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No. 444:
Royal Geographical Society

Today, an old society stretches our minds. The University of Houston's College of Engineering presents this series about the machines that make our civilization run, and the people whose ingenuity created them.

The roots of the Royal Geographical Society, the RGS, are two centuries old. By the time it gained its Royal charter in 1859 it was already a social and scientific force. It still is today. It's a lot like our National Geographic Society. Both fund exploration. Our National Geographic magazine gives us huge visibility. But the Royal Society houses more information, and it's done more to change our globes.

The RGS is woven through David Livingstone's long African odyssey. Livingstone muddled things by chasing three objectives. He was a missionary, an explorer, and a passionate enemy of the Arab slave trade. When he died of disease after 32 years in Africa, the slave trade outlived him. The Missionary Society disowned him. He didn't locate the origin of the Nile. But he did set an example of dedication that carried on his causes long after he died. He awakened an electric interest in exploration.

His people took his body back to England, but first they took out his heart and buried it under the Mpundu tree in Africa. Meanwhile the Society had sent Speke and Burton to look for the origin of the Nile. They loathed each other, and they saw quite different things when they looked at Africa. Burton was tuned to Africa's culture and people. But in the end, Speke found where the Nile began.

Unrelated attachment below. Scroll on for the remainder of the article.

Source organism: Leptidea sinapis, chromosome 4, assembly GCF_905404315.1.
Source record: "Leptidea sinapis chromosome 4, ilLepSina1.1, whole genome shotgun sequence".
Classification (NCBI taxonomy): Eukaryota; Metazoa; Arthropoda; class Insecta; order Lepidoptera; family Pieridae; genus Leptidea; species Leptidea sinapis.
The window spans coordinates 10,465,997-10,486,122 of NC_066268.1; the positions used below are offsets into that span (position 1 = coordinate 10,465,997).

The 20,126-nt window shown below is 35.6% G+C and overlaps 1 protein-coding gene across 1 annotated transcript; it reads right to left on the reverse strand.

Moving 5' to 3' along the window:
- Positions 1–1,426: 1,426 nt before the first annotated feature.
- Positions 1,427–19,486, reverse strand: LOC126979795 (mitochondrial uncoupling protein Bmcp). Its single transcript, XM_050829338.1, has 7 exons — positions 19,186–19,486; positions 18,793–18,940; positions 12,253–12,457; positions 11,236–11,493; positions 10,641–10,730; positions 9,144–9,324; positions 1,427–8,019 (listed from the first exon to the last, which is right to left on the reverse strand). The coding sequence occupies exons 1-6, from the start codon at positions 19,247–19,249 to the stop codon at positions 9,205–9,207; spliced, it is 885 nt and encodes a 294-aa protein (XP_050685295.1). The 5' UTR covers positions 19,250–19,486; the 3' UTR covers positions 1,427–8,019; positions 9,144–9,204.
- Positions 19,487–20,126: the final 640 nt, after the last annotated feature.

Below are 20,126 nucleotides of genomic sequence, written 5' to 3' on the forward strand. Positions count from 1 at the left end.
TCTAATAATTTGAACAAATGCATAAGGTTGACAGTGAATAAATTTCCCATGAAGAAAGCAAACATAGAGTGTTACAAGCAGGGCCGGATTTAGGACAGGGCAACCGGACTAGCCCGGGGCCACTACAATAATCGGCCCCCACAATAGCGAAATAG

In this century, the Society looked to Antarctica. They helped support Scott's attempt to reach the Pole. Scott made it, only to find that Amundsen had got there first. Then Scott's party died of starvation and exposure on the way back. The last ones died only 11 miles from base camp. A Society official drew fire when he said Amundsen had been luckier than Scott. In fact, Amundsen had been far better at surviving in 70-below weather

So the RGS went on to other things. It funded assaults on Everest. One was Hillary and Tenzing's successful climb in 1953. Today's RGS is high-tech. It uses computers, remote sensing, and all the paraphernalia of modern geography. It also houses relics of the romance that it's woven. Here's an Arab slave chain, Stanley's boots, and Scott's telescope. There is a piece of that Mpundu tree.

The heart of the society has always been action. Action has fueled the romance. The men and women on today's RGS board have been to Borneo, Sarawak, Timbuktu, and Mount Rakoposhi. They've been to the remote corners of the world that are the remote corners of our minds. The Royal Geographic Society is a curious place. It is a meeting ground for science, and our dreams.

I'm John Lienhard, at the University of Houston, where we're interested in the way inventive minds work.

(Theme music)

See Condé Nast Traveler, January 1990. Several articles in this issue touch on this episode.


From the September, 1896, Century Magazine

The Mpundu tree where Livingston's heart is buried.